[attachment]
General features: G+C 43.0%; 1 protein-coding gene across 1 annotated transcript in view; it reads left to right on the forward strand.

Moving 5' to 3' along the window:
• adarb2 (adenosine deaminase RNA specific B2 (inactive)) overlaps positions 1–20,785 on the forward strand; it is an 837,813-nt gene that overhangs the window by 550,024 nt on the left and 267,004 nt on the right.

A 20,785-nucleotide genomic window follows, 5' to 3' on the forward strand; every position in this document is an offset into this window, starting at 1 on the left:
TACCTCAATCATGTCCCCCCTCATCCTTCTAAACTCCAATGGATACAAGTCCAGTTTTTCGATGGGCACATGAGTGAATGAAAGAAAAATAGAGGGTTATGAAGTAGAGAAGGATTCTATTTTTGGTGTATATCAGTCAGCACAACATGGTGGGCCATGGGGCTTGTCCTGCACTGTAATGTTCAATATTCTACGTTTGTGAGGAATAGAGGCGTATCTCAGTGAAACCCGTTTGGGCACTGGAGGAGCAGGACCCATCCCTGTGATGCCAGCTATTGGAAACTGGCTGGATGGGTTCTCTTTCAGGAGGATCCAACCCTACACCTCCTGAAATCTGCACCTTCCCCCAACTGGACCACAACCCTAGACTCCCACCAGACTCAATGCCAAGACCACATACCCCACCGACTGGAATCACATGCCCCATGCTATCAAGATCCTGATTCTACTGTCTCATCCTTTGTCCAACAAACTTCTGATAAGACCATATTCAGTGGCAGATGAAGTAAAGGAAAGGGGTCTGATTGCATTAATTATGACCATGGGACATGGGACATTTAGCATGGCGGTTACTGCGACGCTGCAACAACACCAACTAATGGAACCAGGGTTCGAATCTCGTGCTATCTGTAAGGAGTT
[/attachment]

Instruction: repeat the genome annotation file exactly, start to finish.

General features: G+C 43.0%; 1 protein-coding gene across 1 annotated transcript in view; it reads left to right on the forward strand.

Moving 5' to 3' along the window:
• adarb2 (adenosine deaminase RNA specific B2 (inactive)) overlaps positions 1–20,785 on the forward strand; it is an 837,813-nt gene that overhangs the window by 550,024 nt on the left and 267,004 nt on the right.

A 20,785-nucleotide genomic window follows, 5' to 3' on the forward strand; every position in this document is an offset into this window, starting at 1 on the left:
TACCTCAATCATGTCCCCCCTCATCCTTCTAAACTCCAATGGATACAAGTCCAGTTTTTCGATGGGCACATGAGTGAATGAAAGAAAAATAGAGGGTTATGAAGTAGAGAAGGATTCTATTTTTGGTGTATATCAGTCAGCACAACATGGTGGGCCATGGGGCTTGTCCTGCACTGTAATGTTCAATATTCTACGTTTGTGAGGAATAGAGGCGTATCTCAGTGAAACCCGTTTGGGCACTGGAGGAGCAGGACCCATCCCTGTGATGCCAGCTATTGGAAACTGGCTGGATGGGTTCTCTTTCAGGAGGATCCAACCCTACACCTCCTGAAATCTGCACCTTCCCCCAACTGGACCACAACCCTAGACTCCCACCAGACTCAATGCCAAGACCACATACCCCACCGACTGGAATCACATGCCCCATGCTATCAAGATCCTGATTCTACTGTCTCATCCTTTGTCCAACAAACTTCTGATAAGACCATATTCAGTGGCAGATGAAGTAAAGGAAAGGGGTCTGATTGCATTAATTATGACCATGGGACATGGGACATTTAGCATGGCGGTTACTGCGACGCTGCAACAACACCAACTAATGGAACCAGGGTTCGAATCTCGTGCTATCTGTAAGGAGTT